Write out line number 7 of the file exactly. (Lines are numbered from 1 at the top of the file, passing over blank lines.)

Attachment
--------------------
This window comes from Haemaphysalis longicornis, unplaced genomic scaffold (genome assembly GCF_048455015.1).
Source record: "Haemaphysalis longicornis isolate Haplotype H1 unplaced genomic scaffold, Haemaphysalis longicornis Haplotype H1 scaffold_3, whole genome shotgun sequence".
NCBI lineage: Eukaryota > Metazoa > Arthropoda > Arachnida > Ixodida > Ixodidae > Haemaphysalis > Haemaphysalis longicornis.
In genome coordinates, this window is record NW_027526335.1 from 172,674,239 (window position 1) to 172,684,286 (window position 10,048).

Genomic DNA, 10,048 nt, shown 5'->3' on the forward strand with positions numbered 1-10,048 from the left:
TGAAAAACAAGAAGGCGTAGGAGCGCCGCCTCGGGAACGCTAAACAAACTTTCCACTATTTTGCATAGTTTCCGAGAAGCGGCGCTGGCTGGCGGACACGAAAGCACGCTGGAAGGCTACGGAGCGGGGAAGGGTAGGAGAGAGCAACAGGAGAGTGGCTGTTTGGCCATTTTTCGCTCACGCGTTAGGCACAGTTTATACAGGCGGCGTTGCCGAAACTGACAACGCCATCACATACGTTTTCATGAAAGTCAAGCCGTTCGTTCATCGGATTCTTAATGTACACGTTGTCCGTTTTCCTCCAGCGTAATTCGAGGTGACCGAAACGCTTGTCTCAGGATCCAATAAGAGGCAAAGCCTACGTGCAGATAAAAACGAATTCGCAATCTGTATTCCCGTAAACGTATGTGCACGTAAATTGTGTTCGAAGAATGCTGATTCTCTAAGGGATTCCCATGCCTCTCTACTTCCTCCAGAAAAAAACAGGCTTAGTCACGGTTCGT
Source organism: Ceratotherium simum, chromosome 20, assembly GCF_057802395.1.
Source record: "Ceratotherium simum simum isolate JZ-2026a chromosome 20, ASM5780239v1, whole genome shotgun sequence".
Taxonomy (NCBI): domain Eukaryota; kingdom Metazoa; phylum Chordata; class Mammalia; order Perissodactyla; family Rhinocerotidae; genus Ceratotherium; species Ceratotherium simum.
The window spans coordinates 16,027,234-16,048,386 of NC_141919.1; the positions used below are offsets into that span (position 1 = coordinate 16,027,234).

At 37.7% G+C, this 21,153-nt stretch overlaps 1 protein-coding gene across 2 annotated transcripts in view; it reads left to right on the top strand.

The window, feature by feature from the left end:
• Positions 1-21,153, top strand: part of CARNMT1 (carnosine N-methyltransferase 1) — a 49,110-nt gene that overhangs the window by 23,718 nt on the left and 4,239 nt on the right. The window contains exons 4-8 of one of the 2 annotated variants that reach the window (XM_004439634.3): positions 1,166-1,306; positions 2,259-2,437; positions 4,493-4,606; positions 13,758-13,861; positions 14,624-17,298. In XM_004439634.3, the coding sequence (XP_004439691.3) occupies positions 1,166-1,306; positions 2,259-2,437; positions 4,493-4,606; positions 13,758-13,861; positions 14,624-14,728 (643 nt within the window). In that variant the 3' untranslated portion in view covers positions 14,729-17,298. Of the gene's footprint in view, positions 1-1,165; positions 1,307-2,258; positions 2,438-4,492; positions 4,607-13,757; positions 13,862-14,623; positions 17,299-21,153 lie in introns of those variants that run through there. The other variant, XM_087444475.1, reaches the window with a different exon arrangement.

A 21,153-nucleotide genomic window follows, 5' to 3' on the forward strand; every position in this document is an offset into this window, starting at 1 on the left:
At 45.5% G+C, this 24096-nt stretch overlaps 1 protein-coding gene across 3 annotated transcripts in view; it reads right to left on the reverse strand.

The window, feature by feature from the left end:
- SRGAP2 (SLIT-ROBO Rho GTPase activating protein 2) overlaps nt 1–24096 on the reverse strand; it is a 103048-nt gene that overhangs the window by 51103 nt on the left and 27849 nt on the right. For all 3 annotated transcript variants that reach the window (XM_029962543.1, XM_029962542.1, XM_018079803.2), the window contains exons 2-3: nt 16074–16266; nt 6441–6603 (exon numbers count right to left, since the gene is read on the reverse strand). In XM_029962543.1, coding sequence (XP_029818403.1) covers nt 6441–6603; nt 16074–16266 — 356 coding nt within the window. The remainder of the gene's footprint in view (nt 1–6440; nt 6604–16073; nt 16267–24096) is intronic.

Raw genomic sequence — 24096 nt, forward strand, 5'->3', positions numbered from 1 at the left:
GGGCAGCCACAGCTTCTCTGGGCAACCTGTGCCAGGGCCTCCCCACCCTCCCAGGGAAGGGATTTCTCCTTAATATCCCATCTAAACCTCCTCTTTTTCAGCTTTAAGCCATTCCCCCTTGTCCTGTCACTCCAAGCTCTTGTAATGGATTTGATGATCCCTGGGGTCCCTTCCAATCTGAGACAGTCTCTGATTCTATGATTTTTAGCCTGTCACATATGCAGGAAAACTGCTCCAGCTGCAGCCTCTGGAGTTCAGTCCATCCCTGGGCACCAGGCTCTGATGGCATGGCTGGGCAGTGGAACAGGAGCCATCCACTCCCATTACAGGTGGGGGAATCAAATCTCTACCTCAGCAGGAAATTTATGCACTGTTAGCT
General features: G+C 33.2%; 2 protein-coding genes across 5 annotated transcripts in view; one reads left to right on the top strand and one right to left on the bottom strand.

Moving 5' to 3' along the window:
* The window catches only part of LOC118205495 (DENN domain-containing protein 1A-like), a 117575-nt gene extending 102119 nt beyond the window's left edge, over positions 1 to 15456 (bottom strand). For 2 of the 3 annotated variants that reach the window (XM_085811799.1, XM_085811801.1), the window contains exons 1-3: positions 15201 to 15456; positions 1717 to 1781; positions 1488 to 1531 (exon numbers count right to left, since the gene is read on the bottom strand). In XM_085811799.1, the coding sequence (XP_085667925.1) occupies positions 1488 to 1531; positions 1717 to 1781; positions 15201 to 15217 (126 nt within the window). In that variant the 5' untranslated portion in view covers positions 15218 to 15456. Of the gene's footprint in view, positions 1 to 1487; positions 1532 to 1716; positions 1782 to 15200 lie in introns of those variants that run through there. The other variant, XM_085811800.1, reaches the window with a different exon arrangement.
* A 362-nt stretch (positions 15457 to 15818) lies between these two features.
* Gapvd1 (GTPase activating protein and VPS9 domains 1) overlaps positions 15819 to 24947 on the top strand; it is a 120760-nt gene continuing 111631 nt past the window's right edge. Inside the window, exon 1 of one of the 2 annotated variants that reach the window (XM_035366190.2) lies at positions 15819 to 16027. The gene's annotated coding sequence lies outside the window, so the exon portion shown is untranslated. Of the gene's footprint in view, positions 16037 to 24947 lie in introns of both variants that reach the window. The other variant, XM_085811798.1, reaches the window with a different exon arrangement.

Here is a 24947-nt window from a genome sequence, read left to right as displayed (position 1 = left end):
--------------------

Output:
Source organism: Ceratotherium simum, chromosome 20, assembly GCF_057802395.1.